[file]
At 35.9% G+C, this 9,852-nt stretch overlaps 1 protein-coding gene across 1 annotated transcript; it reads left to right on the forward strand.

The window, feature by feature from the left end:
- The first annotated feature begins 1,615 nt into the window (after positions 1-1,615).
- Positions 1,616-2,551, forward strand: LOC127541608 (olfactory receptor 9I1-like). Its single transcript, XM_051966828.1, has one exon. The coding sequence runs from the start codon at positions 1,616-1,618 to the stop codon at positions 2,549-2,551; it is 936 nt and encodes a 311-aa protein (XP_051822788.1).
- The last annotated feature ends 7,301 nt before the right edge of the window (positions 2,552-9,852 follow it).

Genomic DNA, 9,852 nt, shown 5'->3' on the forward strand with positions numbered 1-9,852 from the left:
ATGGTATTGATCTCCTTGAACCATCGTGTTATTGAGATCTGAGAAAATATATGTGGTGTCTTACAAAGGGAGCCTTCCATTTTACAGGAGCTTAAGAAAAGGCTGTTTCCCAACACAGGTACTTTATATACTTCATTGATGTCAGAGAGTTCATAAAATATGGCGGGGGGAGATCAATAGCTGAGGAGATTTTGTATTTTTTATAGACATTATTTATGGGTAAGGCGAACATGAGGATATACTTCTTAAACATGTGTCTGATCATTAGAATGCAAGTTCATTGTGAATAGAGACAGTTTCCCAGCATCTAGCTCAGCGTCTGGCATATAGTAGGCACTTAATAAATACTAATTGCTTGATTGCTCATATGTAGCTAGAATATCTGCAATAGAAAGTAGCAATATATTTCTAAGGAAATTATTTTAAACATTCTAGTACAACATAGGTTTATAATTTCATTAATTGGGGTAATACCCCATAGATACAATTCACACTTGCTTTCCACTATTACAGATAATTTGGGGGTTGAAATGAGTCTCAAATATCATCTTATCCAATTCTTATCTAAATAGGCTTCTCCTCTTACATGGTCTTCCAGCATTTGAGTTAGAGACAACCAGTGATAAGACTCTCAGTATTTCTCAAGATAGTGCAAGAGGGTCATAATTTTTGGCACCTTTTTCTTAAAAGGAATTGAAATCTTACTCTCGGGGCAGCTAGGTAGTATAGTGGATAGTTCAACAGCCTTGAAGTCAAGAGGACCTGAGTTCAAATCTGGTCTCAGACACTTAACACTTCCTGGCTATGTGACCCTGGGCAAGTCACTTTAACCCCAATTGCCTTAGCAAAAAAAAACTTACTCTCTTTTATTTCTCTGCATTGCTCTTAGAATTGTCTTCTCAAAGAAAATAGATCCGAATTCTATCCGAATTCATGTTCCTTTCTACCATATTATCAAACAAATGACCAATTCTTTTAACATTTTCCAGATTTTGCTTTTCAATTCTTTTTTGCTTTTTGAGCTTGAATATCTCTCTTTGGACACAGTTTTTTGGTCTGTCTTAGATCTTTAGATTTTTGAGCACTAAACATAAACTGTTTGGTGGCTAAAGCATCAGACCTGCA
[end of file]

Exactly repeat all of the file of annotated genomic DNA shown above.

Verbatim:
At 35.9% G+C, this 9,852-nt stretch overlaps 1 protein-coding gene across 1 annotated transcript; it reads left to right on the forward strand.

The window, feature by feature from the left end:
- The first annotated feature begins 1,615 nt into the window (after positions 1-1,615).
- Positions 1,616-2,551, forward strand: LOC127541608 (olfactory receptor 9I1-like). Its single transcript, XM_051966828.1, has one exon. The coding sequence runs from the start codon at positions 1,616-1,618 to the stop codon at positions 2,549-2,551; it is 936 nt and encodes a 311-aa protein (XP_051822788.1).
- The last annotated feature ends 7,301 nt before the right edge of the window (positions 2,552-9,852 follow it).

Genomic DNA, 9,852 nt, shown 5'->3' on the forward strand with positions numbered 1-9,852 from the left:
ATGGTATTGATCTCCTTGAACCATCGTGTTATTGAGATCTGAGAAAATATATGTGGTGTCTTACAAAGGGAGCCTTCCATTTTACAGGAGCTTAAGAAAAGGCTGTTTCCCAACACAGGTACTTTATATACTTCATTGATGTCAGAGAGTTCATAAAATATGGCGGGGGGAGATCAATAGCTGAGGAGATTTTGTATTTTTTATAGACATTATTTATGGGTAAGGCGAACATGAGGATATACTTCTTAAACATGTGTCTGATCATTAGAATGCAAGTTCATTGTGAATAGAGACAGTTTCCCAGCATCTAGCTCAGCGTCTGGCATATAGTAGGCACTTAATAAATACTAATTGCTTGATTGCTCATATGTAGCTAGAATATCTGCAATAGAAAGTAGCAATATATTTCTAAGGAAATTATTTTAAACATTCTAGTACAACATAGGTTTATAATTTCATTAATTGGGGTAATACCCCATAGATACAATTCACACTTGCTTTCCACTATTACAGATAATTTGGGGGTTGAAATGAGTCTCAAATATCATCTTATCCAATTCTTATCTAAATAGGCTTCTCCTCTTACATGGTCTTCCAGCATTTGAGTTAGAGACAACCAGTGATAAGACTCTCAGTATTTCTCAAGATAGTGCAAGAGGGTCATAATTTTTGGCACCTTTTTCTTAAAAGGAATTGAAATCTTACTCTCGGGGCAGCTAGGTAGTATAGTGGATAGTTCAACAGCCTTGAAGTCAAGAGGACCTGAGTTCAAATCTGGTCTCAGACACTTAACACTTCCTGGCTATGTGACCCTGGGCAAGTCACTTTAACCCCAATTGCCTTAGCAAAAAAAAACTTACTCTCTTTTATTTCTCTGCATTGCTCTTAGAATTGTCTTCTCAAAGAAAATAGATCCGAATTCTATCCGAATTCATGTTCCTTTCTACCATATTATCAAACAAATGACCAATTCTTTTAACATTTTCCAGATTTTGCTTTTCAATTCTTTTTTGCTTTTTGAGCTTGAATATCTCTCTTTGGACACAGTTTTTTGGTCTGTCTTAGATCTTTAGATTTTTGAGCACTAAACATAAACTGTTTGGTGGCTAAAGCATCAGACCTGCA